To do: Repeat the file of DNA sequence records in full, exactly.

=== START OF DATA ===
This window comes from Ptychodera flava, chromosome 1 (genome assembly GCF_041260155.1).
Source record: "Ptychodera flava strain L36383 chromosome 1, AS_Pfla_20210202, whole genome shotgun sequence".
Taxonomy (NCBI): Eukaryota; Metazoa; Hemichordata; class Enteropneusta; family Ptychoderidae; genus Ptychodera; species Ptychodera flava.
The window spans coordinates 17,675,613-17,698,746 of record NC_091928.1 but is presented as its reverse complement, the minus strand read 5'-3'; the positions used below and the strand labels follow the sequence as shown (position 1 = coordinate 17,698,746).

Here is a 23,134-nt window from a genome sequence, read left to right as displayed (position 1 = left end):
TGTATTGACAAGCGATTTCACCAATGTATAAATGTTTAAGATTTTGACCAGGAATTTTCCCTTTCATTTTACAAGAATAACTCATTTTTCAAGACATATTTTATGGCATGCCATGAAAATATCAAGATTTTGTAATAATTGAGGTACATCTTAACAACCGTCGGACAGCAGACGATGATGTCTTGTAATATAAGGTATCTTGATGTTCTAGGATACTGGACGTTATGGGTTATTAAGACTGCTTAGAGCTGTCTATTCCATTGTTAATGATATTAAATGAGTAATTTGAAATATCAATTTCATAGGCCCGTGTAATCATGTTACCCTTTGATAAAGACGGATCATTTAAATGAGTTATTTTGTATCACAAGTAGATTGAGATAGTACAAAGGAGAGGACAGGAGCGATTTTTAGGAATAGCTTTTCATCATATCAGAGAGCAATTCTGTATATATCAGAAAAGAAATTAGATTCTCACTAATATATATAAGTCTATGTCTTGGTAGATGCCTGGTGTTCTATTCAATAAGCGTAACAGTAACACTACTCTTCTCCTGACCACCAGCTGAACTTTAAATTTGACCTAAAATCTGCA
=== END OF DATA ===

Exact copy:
This window comes from Ptychodera flava, chromosome 1 (genome assembly GCF_041260155.1).
Source record: "Ptychodera flava strain L36383 chromosome 1, AS_Pfla_20210202, whole genome shotgun sequence".
Taxonomy (NCBI): Eukaryota; Metazoa; Hemichordata; class Enteropneusta; family Ptychoderidae; genus Ptychodera; species Ptychodera flava.
The window spans coordinates 17,675,613-17,698,746 of record NC_091928.1 but is presented as its reverse complement, the minus strand read 5'-3'; the positions used below and the strand labels follow the sequence as shown (position 1 = coordinate 17,698,746).

Here is a 23,134-nt window from a genome sequence, read left to right as displayed (position 1 = left end):
TGTATTGACAAGCGATTTCACCAATGTATAAATGTTTAAGATTTTGACCAGGAATTTTCCCTTTCATTTTACAAGAATAACTCATTTTTCAAGACATATTTTATGGCATGCCATGAAAATATCAAGATTTTGTAATAATTGAGGTACATCTTAACAACCGTCGGACAGCAGACGATGATGTCTTGTAATATAAGGTATCTTGATGTTCTAGGATACTGGACGTTATGGGTTATTAAGACTGCTTAGAGCTGTCTATTCCATTGTTAATGATATTAAATGAGTAATTTGAAATATCAATTTCATAGGCCCGTGTAATCATGTTACCCTTTGATAAAGACGGATCATTTAAATGAGTTATTTTGTATCACAAGTAGATTGAGATAGTACAAAGGAGAGGACAGGAGCGATTTTTAGGAATAGCTTTTCATCATATCAGAGAGCAATTCTGTATATATCAGAAAAGAAATTAGATTCTCACTAATATATATAAGTCTATGTCTTGGTAGATGCCTGGTGTTCTATTCAATAAGCGTAACAGTAACACTACTCTTCTCCTGACCACCAGCTGAACTTTAAATTTGACCTAAAATCTGCA